Virginia’s attorney general launches unit to help overturn wrongful convictions


RICHMOND, Va. (WAVY) — A new unit launched by Virginia’s Office of the Attorney General is looking to help overturn wrongful convictions and help make the commonwealth more just and fair.

On Tuesday, the office announced the creation of the Conviction Integrity Unit, which will be made up of three lawyers and an investigator, according to Attorney General Mark Herring.

“This will be a distinct team within my office focused on investigating and evaluating wrongful convictions, taking proactive steps to overturn wrongful convictions, and implementing important changes in state law that will finally allow for wrongfully convicted people to have their claims heard in court,” Herring said.

Herring says there’s already a process to get convictions overturned but, thanks to new leadership and a bill passed last year in the General Assembly, those who are wrongfully convicted and wish to petition will now have a fighting chance.

“The problem in Virginia is that while the process did exist, there’s so many procedural hurdles and the bar was set so high, it seemed to create the illusion you could have that claim heard. The hurdles were so many and the bar set so high to get to the truth,” he said. “Our goal has to be to [get] justice and getting to the truth, not just defending convictions in defiance of logic and in defiance of the facts or new evidence.”

By adding their own investigator to the team, Herring says it’s a big step to help build confidence among residents. It will allow his office to do independent investigations of cases instead of allowing law enforcement agencies to review their own cases.

Whether people were innocently locked up and convicted due to a number of issues such as prosecutorial mistakes or racial biases, Herring believes this is another step in the right direction for Virginia.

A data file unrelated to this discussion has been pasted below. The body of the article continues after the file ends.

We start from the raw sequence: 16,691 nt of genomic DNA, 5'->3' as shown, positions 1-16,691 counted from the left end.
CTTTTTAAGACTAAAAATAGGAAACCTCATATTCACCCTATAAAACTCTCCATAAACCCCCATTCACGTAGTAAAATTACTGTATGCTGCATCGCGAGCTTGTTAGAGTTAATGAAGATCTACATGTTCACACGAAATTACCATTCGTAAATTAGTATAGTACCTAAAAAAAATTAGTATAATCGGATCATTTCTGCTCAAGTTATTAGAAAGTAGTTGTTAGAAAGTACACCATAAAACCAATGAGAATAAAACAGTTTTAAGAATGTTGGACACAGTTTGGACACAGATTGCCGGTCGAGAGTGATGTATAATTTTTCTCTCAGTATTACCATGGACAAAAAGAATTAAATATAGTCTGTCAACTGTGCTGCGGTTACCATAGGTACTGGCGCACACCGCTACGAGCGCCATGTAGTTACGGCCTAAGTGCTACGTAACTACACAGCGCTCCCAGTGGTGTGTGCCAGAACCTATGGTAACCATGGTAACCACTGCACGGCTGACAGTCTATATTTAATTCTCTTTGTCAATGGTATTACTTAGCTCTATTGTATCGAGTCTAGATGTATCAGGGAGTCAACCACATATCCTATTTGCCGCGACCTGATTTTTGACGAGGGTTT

“We know many times people enter the criminal justice system in many ways and experience it differently. We know Black Virginians and people of color experience it differently. We have to have a system that people have confidence in. That it’s just and fair. This is just one more way that we can commit ourselves to making sure we get it right,” he said.

Herring believes it’s the government’s responsibility to make amends when it’s been wrong, especially when convicting innocent people.

He says he’s been on phone calls where he’s had to apologize to those who have spent years behind bars.

“To be wrongfully convicted of a crime is an injustice that can never fully be righted. That’s why this unit is so important because we want to make sure we get every single one right,” he said.

He hopes the creation of this unit shows the progress his office has made, especially given the history of Virginia’s attorney general’s office when it comes to standing in the way of progress. Herring cited the cases of Barbara Johns’ school integration, the Lovings’ interracial marriage, and VMI’s exclusion of female students.

He says the goal of his office is to fight for his people. It’s also why he announced the creation of the Office of Civil Rights within the attorney general’s office earlier this year.

“The attorney general should be on the side of the people not perpetuating injustices and this is my commitment to that,” he said about the addition of the unit.

Herring says the creation of the unit is underway and they have already received a number of petitions for wrongful convictions that they plan to work on as quickly as possible.

Copyright 2021 Nexstar Inc. All rights reserved. This material may not be published, broadcast, rewritten, or redistributed.

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